25 minutes before: Brussels sprouts and carrots in steamer on the hob. Check the sprouts after 15 minutes by poking with a sharp knife. They should be soft but not soggy.
Serving Time: Remove the chicken from the pot and place on a serving board. Use a slotted spoon to remove the potatoes and peas and bacon. You can make gravy with the juices. I explain how here.
Christmas pudding is traditional, easily available from the supermarket, and I hate it. So I have a couple of other seasonal options that you can make the day before:
If you’re on your own do not let this stop you from having a full roast! The leftovers are the best bit! From this dinner I will be able to make sandwiches, soup, risotto and may be a few other dishes as takes my fancy! I basically won’t have to cook again for the next week, which is exactly how I like it!
– Melt the butter in a medium sized pan. Add a small splash of olive oil to stop it catching.
– Add the mushrooms, garlic, salt and pepper. Cook until soft and browned.
– Add the white wine and vegetable stock.
– Blend with a stick blender until your desired level of smooth. (I like bits in my soup but if you want a totally smooth soup you’ll need to decant into a liquidiser and blend in that then resume cooking.)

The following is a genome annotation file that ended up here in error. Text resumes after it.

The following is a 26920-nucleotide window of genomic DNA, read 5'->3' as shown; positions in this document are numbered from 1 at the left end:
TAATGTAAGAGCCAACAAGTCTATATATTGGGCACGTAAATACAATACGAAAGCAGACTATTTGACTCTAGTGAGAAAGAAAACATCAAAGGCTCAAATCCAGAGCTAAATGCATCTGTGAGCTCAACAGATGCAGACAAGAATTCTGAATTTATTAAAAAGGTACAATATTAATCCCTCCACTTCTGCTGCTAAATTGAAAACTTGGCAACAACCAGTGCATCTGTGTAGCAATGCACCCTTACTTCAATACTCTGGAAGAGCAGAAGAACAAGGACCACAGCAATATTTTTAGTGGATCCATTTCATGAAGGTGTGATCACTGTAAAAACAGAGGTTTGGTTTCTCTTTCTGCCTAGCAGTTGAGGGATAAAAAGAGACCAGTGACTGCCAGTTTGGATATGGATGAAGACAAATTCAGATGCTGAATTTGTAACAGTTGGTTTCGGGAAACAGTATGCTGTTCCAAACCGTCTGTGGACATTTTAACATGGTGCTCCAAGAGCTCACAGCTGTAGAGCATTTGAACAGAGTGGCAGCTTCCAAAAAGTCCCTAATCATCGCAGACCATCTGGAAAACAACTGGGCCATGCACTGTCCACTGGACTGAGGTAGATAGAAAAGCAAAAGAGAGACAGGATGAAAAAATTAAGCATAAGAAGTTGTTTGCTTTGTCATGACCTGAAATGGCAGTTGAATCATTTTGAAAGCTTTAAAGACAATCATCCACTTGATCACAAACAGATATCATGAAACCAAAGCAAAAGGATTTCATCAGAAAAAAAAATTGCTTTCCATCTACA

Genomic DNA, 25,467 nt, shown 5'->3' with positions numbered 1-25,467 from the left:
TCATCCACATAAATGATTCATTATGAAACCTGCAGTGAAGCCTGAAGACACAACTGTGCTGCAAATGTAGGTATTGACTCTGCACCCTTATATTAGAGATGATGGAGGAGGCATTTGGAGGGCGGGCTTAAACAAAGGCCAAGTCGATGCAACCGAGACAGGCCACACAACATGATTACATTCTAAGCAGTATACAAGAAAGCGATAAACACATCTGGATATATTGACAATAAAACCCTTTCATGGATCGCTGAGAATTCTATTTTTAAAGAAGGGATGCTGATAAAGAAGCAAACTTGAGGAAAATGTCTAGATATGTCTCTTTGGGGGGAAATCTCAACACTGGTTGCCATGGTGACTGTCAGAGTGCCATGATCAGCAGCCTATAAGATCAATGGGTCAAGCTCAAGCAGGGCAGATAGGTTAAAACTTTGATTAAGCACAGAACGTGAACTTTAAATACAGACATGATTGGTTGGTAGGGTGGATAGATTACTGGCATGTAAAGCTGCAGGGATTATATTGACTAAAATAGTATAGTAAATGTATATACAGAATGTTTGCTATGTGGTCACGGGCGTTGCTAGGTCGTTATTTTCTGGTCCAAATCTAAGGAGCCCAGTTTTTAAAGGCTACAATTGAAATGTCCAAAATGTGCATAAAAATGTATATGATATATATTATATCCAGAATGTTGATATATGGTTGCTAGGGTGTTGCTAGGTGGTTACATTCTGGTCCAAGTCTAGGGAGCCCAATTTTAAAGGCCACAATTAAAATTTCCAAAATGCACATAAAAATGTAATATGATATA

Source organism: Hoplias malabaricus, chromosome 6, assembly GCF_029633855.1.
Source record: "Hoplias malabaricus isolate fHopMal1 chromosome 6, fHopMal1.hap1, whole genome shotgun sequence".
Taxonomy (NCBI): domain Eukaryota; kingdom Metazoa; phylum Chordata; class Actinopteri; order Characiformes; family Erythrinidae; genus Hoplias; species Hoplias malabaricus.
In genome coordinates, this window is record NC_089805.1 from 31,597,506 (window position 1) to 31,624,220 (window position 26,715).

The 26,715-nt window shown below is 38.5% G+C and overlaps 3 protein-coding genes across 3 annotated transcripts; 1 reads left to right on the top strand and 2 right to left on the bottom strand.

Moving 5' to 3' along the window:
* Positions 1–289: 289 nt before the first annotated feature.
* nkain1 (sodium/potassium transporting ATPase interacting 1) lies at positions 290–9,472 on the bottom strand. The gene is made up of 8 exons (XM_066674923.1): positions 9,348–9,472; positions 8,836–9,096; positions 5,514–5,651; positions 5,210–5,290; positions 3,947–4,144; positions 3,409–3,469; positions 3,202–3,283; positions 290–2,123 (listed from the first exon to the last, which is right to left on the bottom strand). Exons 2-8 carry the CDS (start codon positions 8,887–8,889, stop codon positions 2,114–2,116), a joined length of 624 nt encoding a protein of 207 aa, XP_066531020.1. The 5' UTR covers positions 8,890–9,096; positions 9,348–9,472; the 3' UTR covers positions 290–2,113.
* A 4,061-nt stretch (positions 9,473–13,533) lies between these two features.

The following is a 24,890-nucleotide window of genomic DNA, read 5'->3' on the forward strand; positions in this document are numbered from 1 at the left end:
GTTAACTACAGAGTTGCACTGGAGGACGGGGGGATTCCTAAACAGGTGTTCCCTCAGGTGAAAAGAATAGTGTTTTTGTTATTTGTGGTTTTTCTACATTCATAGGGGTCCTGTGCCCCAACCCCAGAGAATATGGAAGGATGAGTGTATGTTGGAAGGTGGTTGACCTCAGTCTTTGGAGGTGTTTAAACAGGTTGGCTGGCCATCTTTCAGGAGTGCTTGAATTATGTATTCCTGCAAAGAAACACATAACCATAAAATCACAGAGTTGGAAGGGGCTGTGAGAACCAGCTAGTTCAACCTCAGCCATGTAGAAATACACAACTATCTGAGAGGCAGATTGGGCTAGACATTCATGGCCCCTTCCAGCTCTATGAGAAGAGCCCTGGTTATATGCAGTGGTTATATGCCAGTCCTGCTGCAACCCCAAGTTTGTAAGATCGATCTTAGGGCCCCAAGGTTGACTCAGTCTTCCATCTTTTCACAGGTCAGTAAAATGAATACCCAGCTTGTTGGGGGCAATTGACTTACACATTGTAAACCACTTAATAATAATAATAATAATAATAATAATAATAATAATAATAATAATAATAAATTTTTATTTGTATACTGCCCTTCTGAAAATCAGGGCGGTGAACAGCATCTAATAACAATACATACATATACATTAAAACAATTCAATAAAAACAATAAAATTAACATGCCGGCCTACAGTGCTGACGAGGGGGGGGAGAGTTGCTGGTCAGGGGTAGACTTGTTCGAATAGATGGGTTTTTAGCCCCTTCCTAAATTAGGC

– Bring the soup to a boil then turn down to a simmer.
– Add the cream and heat gently until the edges are bubbling.
From time to time I find myself craving the food I had in Japan. Sometimes it’s the simplest of things, like this Japanese egg salad sandwich. Because even though you’d think there isn’t much wiggle room in how to make egg salad you’d be amazed what a difference a few little tweaks make. I think the biggest difference is that the egg is mashed, not chopped and the mayonnaise must by kewpie for a truly authentic taste. The pinch of salt adds that little je ne sais quoi that makes this run of the mill sandwich spectacularly moreish!
For one sandwich:
2 hard boiled eggs
2tbsp kewpie Japanese mayonnaise
Pinch of salt
Soft salted butter
Two slices white bread
– Put the eggs, mayonnaise and salt in a bowl and mash with a fork until there are no large chunks. You could even use a food processor to get it even smoother (some conbini do) but I prefer a little texture.
– Spread the bread with butter and add the egg mix. This should be a well filled sandwich! (Though factors such as egg size and bread size will affect it, you may find this makes two less well filed sandwiches if using smaller bread.)
You will need Japanese Kewpie mayonnaise for this to taste right but it’s easy to get hold of, either a local Asian supermarket or Amazon will sort you out! I would also advise the chunkiest ham you can get, either go for trimmings or bake a ham joint and use some in this.
2 large floury potatoes
1/2 small tin Sweetcorn, drained
100g ham, chopped
1/2 medium carrot, julienned
1” cucumber, very finely sliced
6 tbsp kewpie mayonnaise